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Brazilian Tribes Say Dam Threatens Way of Life

The 1,200-mile-long Xingu River is home to indigenous tribes, small farmers and fishermen.
Julie McCarthy/NPR
The 1,200-mile-long Xingu River is home to indigenous tribes, small farmers and fishermen.
A boat ride down the Xingu reveals little of man's imprint in this Amazon region.
Julie McCarthy/NPR
A boat ride down the Xingu reveals little of man's imprint in this Amazon region.

The waters of the Amazon rainforest are fast becoming ground zero in the battle between development and the environment.

The Brazilian government wants to harness the hydroelectric power potential of the rainforest's mighty rivers to generate energy for South America's biggest economy.

But the ancestral inhabitants of the Amazon argue that the ebb and flow of their lives depends on the natural resources from those waterways. They fiercely oppose plans to build what would be the world's third-largest dam on the Xingu River in the Amazonian state of Para, Brazil.


Political Storm Gathers

Traveling down the remote, pristine Xingu River is a bit like scouting Eden. Lush green forests that stretch heavenward cradle the banks. Water birds lead the morning chorus. Hawks draw lazy circles in the sky. Man's imprint is difficult to see while you watch the pink-blue horizon bleed into gray as the Amazon marshals a storm.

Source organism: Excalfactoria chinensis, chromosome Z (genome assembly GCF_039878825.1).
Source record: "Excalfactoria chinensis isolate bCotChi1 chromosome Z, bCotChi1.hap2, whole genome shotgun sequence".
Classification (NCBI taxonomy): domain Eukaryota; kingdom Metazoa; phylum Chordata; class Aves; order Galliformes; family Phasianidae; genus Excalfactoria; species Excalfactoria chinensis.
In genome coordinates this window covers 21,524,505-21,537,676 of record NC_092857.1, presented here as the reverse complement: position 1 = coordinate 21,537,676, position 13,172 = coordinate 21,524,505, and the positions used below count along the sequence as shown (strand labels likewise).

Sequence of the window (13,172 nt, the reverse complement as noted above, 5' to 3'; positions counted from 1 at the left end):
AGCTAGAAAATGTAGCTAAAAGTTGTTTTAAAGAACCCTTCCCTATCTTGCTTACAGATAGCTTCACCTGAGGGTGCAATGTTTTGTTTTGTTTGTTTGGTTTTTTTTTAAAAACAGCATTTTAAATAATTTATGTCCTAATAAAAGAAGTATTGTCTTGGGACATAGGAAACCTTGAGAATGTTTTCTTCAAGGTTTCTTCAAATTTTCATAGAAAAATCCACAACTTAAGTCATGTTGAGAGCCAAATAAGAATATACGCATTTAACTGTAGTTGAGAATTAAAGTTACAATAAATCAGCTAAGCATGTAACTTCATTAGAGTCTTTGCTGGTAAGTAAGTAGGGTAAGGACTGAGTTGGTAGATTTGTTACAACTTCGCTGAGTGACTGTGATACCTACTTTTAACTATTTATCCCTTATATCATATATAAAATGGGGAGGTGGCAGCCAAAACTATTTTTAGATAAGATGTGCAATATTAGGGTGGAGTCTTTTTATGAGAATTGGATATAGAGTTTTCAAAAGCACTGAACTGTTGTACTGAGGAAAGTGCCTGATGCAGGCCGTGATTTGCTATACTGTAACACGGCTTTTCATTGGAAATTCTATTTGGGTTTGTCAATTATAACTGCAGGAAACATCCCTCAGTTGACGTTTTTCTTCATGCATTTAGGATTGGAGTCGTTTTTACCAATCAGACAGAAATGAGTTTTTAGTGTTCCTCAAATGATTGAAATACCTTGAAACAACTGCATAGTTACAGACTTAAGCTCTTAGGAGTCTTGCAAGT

A political storm is also gathering over the planned construction of a hydroelectric dam near the mouth of the 1,200-mile long Xingu, which spills into the Amazon River.

Analysts say the government views the Amazon as Brazil's energy salvation. With major rivers farther south already dammed, the government says the $6 billion hydroelectric plant — known as the Belo Monte project — is indispensable to propelling energy-hungry Brazil to its next level of development.

Tribes Lodge Protest


But some 1,000 Indians from diverse tribes converged recently on the small port of Altamira to protest against the damming of the river in a five-day event called "Xingu Encounter 2008."

The Indians and their allies say the proposed 11,000-megawatt dam would flood more than 100,000 acres of land and destroy a way of life for thousands of indigenous families, farmers and fishermen.

Two decades earlier, they mobilized in the same spot to defeat a series of proposed dams. Anthropologist Terence Turner, emeritus professor at Cornell University, has spent 45 years studying the ancient tribes of the Xingu River and their recurring drama.

"It's like a Dracula movie. Every 20 years or so, it surges up out of the coffin. You have to drive the stake back through the thing and make it go away again. But it never really goes away. It keeps coming back," he says.

Glenn Switkes, of the environmental group International Rivers, says the Belo Monte project is "the apple of the government's eye."

"It's where all the money is going to be made. It's going to be the biggest infrastructure project in Brazil for the next 25 years," he says.

But Switkes also says the Belo Monte dam would not be viable because the Xingu River has seasonal low water levels that would interrupt the power plant.

For three to four months of the year, he says, "the turbines at Belo Monte would virtually grind to a halt. So then the question arises: Is this going to be the only large dam on the Xingu?"

Sue Cunningham is intimately familiar with the attitude that the people of the Xingu River Basin have toward the dam. A trustee of the U.K.-based Indigenous People's Cultural Support Trust and a photographer, Cunningham recently journeyed the length of the Xingu River.